A hopeful day in American politics
Thank god there is something else in the news to focus on – the US Presidential Election. And yesterday was the first time in a while (let’s say approximately 4 years) that I felt a glimmer of hope about American politics. I settled in and watched Kamala Harris deliver her acceptance speech for the Democratic nomination of Vice-President to run with Joe Biden.
Kamala Harris is making history as the first black woman and Asian-American to be nominated on a major political party ticket. Born to an Indian mother and Jamaican father, if the Biden-Harris combination wins, she will be the first black woman to hold the Vice-Presidency of America.
American women’s history was also made 100 years ago – almost to the day – when women were finally granted the right to vote under the 19th Amendment to the American Constitution on 18 August 1920.
Kamala paid tribute to the American suffragettes in her acceptance speech, as these women lay the foundations for her to be where she is right now. With a rare degree of forethought, Trump and his team clearly thought the Government should capitalise on this historic centenary – he did so by pardoning Susan Anthony for the crime she committed by voting in 1872.
While this was clearly an attempt to win over the female voter, the pardon has also been viewed by some as a kick in the teeth to Susan Anthony, in that it undermines all that she fought for in voting. Indeed, Susan Anthony saw nothing wrong with the act of voting and never even paid her fine - instead she was proud what she did, as it highlighted the plight of women’s rights. I am sure that she would be turning in her grave knowing what Trump has done – for her the crime was a proud battle scar.
So it seemed fitting that 100 years on, we are watching another female fighter and history-maker in Kamala Harris – she has long defended people’s rights in her work as a lawyer and prosecutor, taking many a tough stand. Fighting for people’s rights seems to be in her blood, with her parents falling in love by marching for justice in the civil rights movements of the 1960s.
Image: Sheila Fitzgerald, Shutterstock.com
To me, an outsider, Kamala came across as the real deal – a woman of great strength, integrity and obvious intellect, utterly energised by her cause. Kamala looked genuinely excited and happy to be up on that stage, and I could see the authentic warmth in her eyes and her passion beaming across the near-empty room. This was of course a COVID-style convention.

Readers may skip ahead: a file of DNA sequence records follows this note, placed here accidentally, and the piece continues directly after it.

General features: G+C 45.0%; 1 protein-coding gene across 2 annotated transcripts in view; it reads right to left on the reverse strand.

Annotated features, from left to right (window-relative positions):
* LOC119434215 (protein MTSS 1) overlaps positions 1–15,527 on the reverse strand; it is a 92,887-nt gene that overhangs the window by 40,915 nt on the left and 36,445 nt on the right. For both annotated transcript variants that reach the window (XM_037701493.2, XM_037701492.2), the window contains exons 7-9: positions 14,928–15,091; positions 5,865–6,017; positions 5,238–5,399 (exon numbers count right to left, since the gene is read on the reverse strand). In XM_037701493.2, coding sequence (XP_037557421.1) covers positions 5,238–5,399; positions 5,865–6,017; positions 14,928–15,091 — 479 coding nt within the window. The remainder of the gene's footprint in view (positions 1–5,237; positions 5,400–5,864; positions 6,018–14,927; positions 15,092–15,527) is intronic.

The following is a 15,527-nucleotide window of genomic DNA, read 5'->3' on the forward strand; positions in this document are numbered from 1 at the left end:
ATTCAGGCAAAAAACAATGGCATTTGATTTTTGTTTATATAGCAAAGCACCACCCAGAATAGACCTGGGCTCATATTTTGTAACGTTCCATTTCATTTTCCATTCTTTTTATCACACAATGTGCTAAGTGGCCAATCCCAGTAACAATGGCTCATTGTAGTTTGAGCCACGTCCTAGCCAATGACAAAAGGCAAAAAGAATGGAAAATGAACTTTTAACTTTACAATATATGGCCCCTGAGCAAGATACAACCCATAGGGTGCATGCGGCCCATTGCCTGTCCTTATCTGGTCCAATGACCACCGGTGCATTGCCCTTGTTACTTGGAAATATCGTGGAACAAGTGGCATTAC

Raised by her mother to live a life of service, Kamala has spent her professional life fighting for justice and equality. This dedication to others shows what a selfless woman can achieve and this came through as she said "At every step of the way, I've been guided by the words I spoke from the first time I stood in a courtroom. Kamala Harris, for the people." I could not sense any narcissism there.
Appealing to a diverse cross-section of women, Kamala inspired even me to think about dusting off my legal career and reaching for those stars – just as she is no doubt inspiring thousands of young American girls who watched her speak.
But this is no ordinary election. In her speech, Kamala hits home the incredibly high stakes of this election - spanning democracy, the economy, health, women’s equality and the battle against racial inequality and injustice.
“Years from now, when this moment has passed, our children and our grandchildren will look in our eyes and ask us: ‘Where were you when the stakes were so high?’ And we will tell them, not just how we felt—we will tell them what we did,” said Kamala.
We know there is no value in predicting anything anymore – the last US election and this year have taught us that. However, as a foreigner unable to vote, I’m cautiously hoping that the end of 2020 finally comes good by book ending the last 100 years with a historical win by Kamala Harris. To achieve that, the practical obstacles imposed by coronavirus on voting Americans and the inevitable fights and legal tussles post-election must not be able to thwart this outcome.